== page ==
Some people just don´t go away! While president of the ECB Trichet was instrumental in not only aborting but reversing a recovery that was promising by raising rates twice to combat the rise in oil prices, which were coming back after having tanked after the crisis hit. Meanwhile, at about the same time the Fed and the BoE were less “mean”, just deciding that 4% nominal spending growth was “the way to go”.

Trichet is back



This bomb you´ll “never learn to love”

David Beckworth has a very good post: “The Origins of the Eurozone Monetary Policy Crisis”:

I made the case in my last post that the Eurozone crisis was largely a monetary policy crisis. That is, had the ECB lowered interest rates sooner and begun its QE program six years ago the fate of the Eurozone would be more certain. Instead, it raised interest rates in 2008 and 2011, waited until this year to begin QE, and allowed inflation expectations to drift down. In short, had the ECB been more Fed-like the Eurozone crisis would have been far milder.

This begs the question as to why the ECB failed to act more Fed-like. Why did it effectively keep monetary policy so tight for so long? 

For that question he provides a long answer. I´ll boil it down to two panels.

In panel 1 we have the behavior of NGDP relative to trend in 4 “core” countries (you may consider France “borderline”).


From this panel one could infer that the ECB (led by Trichet at the time) was setting policy in order to keep Germany, and only Germany, close to trend. When he increased rates in July 2008, Germany was the only core country above trend. In April and July 2011 Trichet raised rates again. Why? Because Germany, and only Germany, had climbed back to trend!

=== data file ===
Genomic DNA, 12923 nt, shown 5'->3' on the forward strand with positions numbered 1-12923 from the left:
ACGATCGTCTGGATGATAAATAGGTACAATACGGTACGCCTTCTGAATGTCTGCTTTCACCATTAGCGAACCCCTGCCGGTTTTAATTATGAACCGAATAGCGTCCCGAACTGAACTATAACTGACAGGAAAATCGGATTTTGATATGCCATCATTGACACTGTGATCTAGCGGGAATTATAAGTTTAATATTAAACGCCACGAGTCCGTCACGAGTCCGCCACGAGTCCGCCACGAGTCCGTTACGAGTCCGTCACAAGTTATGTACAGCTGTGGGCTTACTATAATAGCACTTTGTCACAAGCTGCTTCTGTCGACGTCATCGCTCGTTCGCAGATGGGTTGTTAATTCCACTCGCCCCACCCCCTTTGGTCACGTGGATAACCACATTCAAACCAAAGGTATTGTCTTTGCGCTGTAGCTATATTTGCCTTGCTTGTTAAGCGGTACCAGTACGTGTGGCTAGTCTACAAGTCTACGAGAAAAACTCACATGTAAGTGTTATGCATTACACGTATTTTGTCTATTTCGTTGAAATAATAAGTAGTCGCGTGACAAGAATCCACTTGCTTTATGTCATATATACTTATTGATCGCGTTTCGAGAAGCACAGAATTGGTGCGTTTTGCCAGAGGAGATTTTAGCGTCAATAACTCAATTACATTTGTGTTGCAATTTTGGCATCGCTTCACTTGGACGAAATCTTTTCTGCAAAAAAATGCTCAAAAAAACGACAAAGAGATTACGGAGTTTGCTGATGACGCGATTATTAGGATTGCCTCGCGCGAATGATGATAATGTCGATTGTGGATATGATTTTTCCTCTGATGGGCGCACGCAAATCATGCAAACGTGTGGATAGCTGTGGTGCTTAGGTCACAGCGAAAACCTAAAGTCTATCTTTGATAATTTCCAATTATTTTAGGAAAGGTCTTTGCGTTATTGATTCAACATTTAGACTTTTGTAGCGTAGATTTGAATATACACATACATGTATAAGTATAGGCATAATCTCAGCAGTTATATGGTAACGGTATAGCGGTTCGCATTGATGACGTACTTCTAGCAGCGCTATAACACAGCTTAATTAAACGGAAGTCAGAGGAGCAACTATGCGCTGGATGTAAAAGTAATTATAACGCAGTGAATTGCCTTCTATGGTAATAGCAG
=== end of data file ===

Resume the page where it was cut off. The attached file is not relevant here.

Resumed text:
The negative effect of the 2011 rate rise was stronger in France than in the other core countries. France was on a “slow train” (compared to Germany) back to trend (green dashed trend line). Trichet, a Frenchman, threw France “off the train”!

You can imagine what the German-centric ECB actions did to the “periphery”. You don´t have to, just take a look at panel 2, that contemplates 4 peripheral countries:


Greece was “murdered”! Italy suffered with the 2001 rate rise. It was on the same “slow train” as France, but got ejected!

The amount of monetary tightening experienced in the “periphery” was an order of magnitude stronger than the tightening experienced by the core countries, and in Greece, it was about double the tightening experienced by its “peers”!

Bottom Line: “This is not a monetary union“. As is, the euro is unworkable.